Wisconsin Council for the Visually Impaired: Jan. 4 is World Braille Day, an opportunity to highlight the value of everyday Braille

Louis Braille was born on January 4, 1809. Four years ago, the United Nations honored him by proclaiming that date World Braille Day. World Braille Day celebrates the importance of Braille’s revolutionary raised dot system, which allows people who are unable to interact with ordinary print to read through touch. World Braille Day also kicks off Braille Literacy Month, which we observe throughout January. It’s impossible to overstate the lifechanging impact braille has had for millions of people with vision loss over the years.

Many sighted people don’t realize most individuals who are proficient in braille learned it in school as children. It’s uncommon for people who lose their vision as adults to become fluent enough in braille to read large amounts of text, like an entire book.

“Our World Braille Day message this year is that you don’t need expert-level proficiency to benefit from learning braille,” says Denise Jess, Executive Director of the Wisconsin Council of the Blind & Visually Impaired. “For many adults, very basic braille literacy can be extremely helpful in accomplishing everyday tasks.”

For example, Jess notes, you can use braille to label food packages, medications and other household items. Elevator controls and room signs in office buildings often include braille. In addition, many government agencies, financial institutions and health care entities make their forms available in braille, though much more progress is needed in that area.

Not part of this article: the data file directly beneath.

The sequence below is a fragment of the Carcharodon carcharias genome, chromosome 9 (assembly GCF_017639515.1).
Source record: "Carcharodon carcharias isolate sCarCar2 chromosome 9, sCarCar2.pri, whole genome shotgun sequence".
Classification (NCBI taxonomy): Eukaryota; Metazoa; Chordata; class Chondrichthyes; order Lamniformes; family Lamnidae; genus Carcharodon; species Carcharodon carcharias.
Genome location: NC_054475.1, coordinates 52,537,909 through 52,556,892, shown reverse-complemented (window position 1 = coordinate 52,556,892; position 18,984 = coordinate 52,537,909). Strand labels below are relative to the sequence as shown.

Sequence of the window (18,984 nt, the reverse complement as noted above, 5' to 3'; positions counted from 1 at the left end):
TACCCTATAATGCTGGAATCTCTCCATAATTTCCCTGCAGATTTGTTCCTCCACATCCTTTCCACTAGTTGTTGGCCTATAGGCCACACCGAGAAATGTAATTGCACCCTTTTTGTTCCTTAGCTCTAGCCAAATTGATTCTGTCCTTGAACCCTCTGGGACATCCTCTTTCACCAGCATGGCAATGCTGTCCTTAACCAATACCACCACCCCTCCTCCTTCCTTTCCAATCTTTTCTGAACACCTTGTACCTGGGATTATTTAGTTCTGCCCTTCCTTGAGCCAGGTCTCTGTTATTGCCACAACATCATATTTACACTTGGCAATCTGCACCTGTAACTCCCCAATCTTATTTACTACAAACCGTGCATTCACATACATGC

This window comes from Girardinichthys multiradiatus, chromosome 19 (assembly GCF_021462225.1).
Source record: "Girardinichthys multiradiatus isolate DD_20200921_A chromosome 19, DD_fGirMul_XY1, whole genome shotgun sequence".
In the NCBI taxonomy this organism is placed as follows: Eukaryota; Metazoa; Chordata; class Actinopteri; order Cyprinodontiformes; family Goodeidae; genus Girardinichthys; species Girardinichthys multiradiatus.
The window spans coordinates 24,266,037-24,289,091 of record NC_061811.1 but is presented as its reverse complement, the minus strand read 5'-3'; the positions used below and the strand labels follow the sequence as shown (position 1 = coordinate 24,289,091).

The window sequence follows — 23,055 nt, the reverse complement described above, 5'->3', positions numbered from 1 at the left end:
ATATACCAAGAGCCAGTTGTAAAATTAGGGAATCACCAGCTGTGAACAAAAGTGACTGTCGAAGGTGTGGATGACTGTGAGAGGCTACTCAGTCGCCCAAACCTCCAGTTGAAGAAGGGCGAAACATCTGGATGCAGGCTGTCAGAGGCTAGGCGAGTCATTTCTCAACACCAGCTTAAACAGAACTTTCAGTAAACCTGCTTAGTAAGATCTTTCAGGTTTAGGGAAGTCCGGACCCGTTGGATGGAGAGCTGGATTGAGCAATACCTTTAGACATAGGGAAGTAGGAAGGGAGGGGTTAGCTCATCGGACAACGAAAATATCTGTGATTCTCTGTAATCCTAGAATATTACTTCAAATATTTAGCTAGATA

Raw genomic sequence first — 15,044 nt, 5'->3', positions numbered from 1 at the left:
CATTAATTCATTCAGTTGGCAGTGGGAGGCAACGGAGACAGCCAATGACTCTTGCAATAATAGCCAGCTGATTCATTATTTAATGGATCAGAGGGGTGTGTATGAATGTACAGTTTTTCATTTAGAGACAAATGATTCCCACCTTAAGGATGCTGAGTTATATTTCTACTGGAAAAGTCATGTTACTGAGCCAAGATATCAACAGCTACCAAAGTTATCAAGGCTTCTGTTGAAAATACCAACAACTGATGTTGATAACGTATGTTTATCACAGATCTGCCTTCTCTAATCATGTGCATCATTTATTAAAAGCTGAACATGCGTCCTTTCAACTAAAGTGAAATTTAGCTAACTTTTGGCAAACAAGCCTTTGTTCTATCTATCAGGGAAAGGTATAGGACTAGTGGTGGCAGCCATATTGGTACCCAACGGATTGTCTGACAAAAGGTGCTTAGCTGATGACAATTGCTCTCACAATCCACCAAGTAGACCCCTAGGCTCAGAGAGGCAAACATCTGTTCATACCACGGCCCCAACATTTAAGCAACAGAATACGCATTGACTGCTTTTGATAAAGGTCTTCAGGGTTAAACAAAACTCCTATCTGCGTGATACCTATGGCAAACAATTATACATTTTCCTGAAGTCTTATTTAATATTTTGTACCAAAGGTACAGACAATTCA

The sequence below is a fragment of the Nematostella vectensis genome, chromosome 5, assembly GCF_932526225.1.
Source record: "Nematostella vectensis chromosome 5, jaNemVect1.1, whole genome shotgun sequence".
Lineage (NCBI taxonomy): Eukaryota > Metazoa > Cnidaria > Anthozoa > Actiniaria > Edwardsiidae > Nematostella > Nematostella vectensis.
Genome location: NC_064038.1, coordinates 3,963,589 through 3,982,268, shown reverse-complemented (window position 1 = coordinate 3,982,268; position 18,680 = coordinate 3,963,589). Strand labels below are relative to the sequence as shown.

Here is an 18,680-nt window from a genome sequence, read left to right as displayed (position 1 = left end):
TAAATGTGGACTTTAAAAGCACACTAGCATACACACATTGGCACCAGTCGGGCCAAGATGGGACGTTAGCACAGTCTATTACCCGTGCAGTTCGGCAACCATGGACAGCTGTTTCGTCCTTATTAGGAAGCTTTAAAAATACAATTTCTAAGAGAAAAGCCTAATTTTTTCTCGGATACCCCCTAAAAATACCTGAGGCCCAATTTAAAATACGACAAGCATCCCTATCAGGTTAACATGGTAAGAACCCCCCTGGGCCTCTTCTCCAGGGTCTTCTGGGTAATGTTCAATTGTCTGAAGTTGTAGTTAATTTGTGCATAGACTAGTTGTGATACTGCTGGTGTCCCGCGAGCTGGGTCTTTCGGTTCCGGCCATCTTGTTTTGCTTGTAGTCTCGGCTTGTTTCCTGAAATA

Braille can also come in handy for fun and games—you don’t even have to know the entire alphabet to use a deck of braille cards.

“Here at the Council, we recently added braille instruction to our Vision Services menu,” Jess says. She encourages adults interested in learning braille to get in touch so Council staff can help them determine whether acquiring basic braille literacy is right for them.

Jess also encourages people to continually tell the institutions they interact with that equity for people with vision loss matters. That means offering all their materials in accessible formats like braille, large print and audio.

“Resolving to acquire new skills that enhance your independence— whether by learning braille, receiving orientation and mobility training, or consulting with a vision rehabilitation therapist to find new strategies for everyday tasks—is a great way to ring in